Brava, Robin. A stunning debut.

I am on the verge of giving this book 5 stars. ( )
  knotbox | Jun 10, 2016 |
Update May 14 - My library already has a copy of this! Yay!

Received as a giveaway here - thank you! So far this ARC is interesting, if a little dry. I'm not sure of by ability to judge because the only stuff I've read remotely like it, I believe, are Tracy Chevalier's works.

Update - Got more engaging about halfway. Definitely recommended for fans of historical fiction and anyone who interested in a smart story and meaningful characters. Well-researched; educational. Thank you very much for giving me a chance to read something I probably would never have picked up otherwise. ( )
  Cheryl_in_CC_NV | Jun 6, 2016 |
Showing 1-5 of 75 (next | show all)
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Epigraph
Dedication
For Drew, whose love and generosity never falter,
and for my mother,
who bequeathed me her muse
First words
"Are you Mary Sutter?"
Quotations
When they were younger, they played with the children of the laboring mother; when they were older, they hauled and boiled water, listened to birthing cries in houses high and low, becoming accustomed to joy being predicted on misery. This accounted for their assured nature; prescient, possessed, they would later feel at home anywhere and in the face of anything.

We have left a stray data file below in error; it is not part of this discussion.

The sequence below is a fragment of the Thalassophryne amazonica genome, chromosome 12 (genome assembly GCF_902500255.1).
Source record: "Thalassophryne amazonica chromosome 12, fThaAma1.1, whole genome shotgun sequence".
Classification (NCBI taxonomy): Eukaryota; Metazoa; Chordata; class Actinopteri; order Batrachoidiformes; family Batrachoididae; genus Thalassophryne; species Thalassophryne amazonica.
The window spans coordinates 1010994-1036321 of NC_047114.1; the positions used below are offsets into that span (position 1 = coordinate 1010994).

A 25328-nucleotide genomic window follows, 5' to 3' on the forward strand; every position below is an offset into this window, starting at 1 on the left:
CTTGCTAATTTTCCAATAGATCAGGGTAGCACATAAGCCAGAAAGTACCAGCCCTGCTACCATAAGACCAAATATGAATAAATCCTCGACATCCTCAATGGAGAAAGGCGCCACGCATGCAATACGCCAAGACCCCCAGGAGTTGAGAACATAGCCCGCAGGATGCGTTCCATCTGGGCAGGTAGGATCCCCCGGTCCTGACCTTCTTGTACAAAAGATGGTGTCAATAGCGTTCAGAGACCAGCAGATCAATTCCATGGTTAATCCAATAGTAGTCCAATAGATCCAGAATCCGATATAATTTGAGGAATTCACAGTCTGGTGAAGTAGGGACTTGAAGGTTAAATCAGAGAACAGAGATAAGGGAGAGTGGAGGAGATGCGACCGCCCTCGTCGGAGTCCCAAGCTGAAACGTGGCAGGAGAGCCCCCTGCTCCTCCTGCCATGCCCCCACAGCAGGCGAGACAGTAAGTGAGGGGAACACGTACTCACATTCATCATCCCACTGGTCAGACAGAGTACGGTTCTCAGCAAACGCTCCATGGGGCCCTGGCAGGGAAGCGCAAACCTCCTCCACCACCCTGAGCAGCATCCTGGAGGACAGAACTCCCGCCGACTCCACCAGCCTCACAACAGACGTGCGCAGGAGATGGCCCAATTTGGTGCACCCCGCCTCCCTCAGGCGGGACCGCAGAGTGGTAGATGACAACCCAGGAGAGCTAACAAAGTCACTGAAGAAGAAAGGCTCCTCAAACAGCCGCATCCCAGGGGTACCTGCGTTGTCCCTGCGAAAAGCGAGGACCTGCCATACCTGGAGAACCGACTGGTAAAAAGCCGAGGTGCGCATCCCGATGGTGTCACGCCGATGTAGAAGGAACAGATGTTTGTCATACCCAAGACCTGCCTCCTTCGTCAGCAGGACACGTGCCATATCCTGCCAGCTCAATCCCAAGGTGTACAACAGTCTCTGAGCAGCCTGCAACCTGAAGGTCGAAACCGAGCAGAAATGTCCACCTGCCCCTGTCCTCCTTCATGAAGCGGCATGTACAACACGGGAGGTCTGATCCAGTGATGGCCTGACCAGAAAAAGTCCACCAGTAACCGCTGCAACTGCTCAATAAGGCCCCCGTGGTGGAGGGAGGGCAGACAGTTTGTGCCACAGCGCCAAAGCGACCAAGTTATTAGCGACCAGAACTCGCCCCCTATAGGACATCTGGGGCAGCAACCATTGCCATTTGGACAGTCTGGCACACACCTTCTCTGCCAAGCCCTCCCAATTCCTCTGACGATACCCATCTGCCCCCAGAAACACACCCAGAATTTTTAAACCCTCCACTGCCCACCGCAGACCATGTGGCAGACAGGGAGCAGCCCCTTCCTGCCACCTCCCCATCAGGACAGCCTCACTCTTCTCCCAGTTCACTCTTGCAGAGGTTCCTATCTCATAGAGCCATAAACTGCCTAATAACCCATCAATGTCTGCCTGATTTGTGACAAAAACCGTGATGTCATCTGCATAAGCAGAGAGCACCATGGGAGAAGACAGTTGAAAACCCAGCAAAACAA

Mary unfurled was formidable and her family all knew it and, it seemed, sometimes despaired of it.
Mary inhaled the information her mother dispensed. Centuries of wisdom resided in Amelia's muscles. Often, when Mary asked questions, Amelia could not answer unless she was in the act itself, able to remember only as she performed. Instinct as textbook.
Mary could see him making the comparison, not unlike everyone else who ever heard the word twin in the presence of the two of them. The envy she thought she had mastered years ago opened inside her, swelling and pressing against her diaphragm, making it hard to breathe while she tallied which of her inadequacies stood out the most...
January of 1862, when Jenny was due, would be the busiest month for midwives in ten years. Farewell babies, they would be called. Three months later, in April, there would be another round of newborns nine months after Lincoln called for yet another hundred thousand men.
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Book description
Twenty-year-old Mary Sutter, a midwife who dreams of becoming a surgeon, leaves her home in Albany, New York, and travels to Washington, D.C., where she is taken on as an assistant to chief surgeon William Stipp at a Union hospital, and earns his admiration and love.
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Traveling to Civil War-era Washington, D.C., to tend wounded soldiers and pursue her dream of becoming a surgeon, headstrong midwife Mary receives guidance from two smitten doctors and resists her mother's pleas for her to return home.

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Audible.com

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Penguin Australia